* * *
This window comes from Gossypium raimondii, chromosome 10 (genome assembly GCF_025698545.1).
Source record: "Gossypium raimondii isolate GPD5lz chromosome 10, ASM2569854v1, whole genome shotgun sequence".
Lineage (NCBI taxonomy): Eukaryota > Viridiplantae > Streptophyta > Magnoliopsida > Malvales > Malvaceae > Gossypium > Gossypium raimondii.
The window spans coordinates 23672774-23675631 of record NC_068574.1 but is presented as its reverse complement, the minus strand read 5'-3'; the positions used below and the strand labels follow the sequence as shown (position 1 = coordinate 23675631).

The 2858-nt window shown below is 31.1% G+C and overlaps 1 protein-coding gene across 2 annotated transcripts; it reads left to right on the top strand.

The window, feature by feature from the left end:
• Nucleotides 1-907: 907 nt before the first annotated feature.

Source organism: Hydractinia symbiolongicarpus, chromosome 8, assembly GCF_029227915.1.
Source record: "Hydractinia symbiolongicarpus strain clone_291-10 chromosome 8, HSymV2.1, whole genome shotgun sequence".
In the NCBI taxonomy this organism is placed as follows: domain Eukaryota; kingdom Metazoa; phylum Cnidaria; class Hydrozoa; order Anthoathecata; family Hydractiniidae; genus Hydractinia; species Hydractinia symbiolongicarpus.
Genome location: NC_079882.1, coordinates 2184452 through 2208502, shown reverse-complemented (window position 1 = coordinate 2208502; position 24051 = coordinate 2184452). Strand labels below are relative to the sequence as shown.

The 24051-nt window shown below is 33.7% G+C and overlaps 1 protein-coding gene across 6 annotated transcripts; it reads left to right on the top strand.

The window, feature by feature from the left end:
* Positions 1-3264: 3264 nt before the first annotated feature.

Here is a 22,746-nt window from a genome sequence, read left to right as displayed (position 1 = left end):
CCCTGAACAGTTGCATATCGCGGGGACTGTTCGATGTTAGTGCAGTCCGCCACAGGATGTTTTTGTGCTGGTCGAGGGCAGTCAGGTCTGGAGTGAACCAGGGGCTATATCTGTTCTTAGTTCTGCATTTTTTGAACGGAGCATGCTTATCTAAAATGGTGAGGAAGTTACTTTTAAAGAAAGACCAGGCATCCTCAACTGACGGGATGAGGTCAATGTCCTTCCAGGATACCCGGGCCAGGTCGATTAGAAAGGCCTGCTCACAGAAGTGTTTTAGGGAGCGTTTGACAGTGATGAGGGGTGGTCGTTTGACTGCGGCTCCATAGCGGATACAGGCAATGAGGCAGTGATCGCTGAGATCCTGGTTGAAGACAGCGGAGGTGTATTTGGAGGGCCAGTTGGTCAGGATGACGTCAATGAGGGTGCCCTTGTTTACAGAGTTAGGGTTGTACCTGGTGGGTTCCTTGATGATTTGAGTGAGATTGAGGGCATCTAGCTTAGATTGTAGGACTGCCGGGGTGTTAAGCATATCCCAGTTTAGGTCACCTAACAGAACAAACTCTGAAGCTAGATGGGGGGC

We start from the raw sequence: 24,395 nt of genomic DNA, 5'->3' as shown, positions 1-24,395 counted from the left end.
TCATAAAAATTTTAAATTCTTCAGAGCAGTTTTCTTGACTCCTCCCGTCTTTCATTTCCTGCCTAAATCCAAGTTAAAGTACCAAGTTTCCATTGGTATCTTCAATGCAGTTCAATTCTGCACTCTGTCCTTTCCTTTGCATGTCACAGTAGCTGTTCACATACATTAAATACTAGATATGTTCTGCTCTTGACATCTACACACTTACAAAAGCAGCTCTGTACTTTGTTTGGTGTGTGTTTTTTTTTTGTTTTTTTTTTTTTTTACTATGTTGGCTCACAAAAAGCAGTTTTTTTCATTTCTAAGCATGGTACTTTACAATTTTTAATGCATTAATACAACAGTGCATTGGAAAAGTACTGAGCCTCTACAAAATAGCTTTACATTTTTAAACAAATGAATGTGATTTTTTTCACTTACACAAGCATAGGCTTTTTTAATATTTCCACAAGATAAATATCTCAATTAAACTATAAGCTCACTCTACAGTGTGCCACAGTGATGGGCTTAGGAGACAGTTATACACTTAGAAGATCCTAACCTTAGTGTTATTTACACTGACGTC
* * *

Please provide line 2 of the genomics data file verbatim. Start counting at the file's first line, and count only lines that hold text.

Source record: "Gossypium raimondii isolate GPD5lz chromosome 10, ASM2569854v1, whole genome shotgun sequence".